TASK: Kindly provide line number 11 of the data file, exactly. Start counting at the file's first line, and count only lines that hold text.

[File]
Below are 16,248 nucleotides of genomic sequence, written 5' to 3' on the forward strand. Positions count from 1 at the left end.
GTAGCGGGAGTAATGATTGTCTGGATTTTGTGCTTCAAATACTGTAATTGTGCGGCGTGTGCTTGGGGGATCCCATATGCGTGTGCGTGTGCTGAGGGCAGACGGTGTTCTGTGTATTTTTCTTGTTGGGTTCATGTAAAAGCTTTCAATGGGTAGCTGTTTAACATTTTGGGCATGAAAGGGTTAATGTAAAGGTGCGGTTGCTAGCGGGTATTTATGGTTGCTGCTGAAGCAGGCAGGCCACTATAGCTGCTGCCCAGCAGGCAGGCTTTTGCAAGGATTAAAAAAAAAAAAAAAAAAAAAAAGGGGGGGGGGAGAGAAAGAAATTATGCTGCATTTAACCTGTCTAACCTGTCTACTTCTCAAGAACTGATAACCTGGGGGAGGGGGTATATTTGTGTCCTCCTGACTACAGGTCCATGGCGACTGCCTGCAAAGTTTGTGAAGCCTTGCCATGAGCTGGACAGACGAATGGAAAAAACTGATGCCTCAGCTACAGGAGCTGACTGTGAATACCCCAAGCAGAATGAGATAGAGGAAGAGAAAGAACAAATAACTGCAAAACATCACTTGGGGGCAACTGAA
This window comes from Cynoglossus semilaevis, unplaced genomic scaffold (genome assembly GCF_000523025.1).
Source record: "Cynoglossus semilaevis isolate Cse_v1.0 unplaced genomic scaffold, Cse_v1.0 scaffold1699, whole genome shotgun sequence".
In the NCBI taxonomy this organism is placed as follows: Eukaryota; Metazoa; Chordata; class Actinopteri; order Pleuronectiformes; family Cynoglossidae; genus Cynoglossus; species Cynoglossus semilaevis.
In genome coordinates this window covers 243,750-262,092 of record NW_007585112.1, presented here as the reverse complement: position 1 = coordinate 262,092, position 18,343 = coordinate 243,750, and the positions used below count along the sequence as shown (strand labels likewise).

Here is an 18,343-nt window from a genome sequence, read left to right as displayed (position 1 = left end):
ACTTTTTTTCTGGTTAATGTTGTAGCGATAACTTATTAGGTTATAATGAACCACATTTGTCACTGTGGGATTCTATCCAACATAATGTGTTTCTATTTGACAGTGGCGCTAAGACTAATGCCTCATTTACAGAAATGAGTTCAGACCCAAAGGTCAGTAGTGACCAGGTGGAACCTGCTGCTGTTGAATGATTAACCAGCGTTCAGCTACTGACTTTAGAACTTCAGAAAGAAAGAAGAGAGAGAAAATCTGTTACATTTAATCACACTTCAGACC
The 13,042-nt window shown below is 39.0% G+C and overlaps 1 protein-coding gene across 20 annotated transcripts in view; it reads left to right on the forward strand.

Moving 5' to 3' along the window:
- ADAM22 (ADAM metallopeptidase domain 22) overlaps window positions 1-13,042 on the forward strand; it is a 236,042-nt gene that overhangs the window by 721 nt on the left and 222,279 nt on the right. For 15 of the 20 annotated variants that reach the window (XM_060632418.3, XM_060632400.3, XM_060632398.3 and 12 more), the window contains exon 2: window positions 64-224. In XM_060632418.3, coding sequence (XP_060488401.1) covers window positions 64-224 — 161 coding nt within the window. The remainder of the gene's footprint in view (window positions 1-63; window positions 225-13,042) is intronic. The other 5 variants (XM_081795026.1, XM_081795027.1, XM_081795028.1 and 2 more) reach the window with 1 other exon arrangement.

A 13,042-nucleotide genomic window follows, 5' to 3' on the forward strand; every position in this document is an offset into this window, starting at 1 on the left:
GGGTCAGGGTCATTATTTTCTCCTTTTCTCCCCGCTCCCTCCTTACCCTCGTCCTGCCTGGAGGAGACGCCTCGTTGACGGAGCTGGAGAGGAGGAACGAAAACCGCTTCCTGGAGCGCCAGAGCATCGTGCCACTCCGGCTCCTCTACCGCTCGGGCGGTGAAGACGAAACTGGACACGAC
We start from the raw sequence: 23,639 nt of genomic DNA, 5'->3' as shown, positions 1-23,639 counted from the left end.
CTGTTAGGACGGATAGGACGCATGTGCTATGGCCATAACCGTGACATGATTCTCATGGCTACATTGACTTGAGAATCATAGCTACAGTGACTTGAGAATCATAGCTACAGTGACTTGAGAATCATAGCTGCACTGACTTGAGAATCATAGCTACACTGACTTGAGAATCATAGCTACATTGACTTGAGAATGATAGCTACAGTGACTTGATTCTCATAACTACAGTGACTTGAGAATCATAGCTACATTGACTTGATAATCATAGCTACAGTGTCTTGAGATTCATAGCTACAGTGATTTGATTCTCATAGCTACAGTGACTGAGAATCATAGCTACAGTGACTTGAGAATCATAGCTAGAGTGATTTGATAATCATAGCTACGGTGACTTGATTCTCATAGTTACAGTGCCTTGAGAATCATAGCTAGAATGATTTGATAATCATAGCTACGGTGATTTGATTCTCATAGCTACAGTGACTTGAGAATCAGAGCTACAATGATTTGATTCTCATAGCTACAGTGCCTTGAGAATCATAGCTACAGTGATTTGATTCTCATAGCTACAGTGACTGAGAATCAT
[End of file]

- ADAM22 (ADAM metallopeptidase domain 22) overlaps window positions 1-13,042 on the forward strand; it is a 236,042-nt gene that overhangs the window by 721 nt on the left and 222,279 nt on the right. For 15 of the 20 annotated variants that reach the window (XM_060632418.3, XM_060632400.3, XM_060632398.3 and 12 more), the window contains exon 2: window positions 64-224. In XM_060632418.3, coding sequence (XP_060488401.1) covers window positions 64-224 — 161 coding nt within the window. The remainder of the gene's footprint in view (window positions 1-63; window positions 225-13,042) is intronic. The other 5 variants (XM_081795026.1, XM_081795027.1, XM_081795028.1 and 2 more) reach the window with 1 other exon arrangement.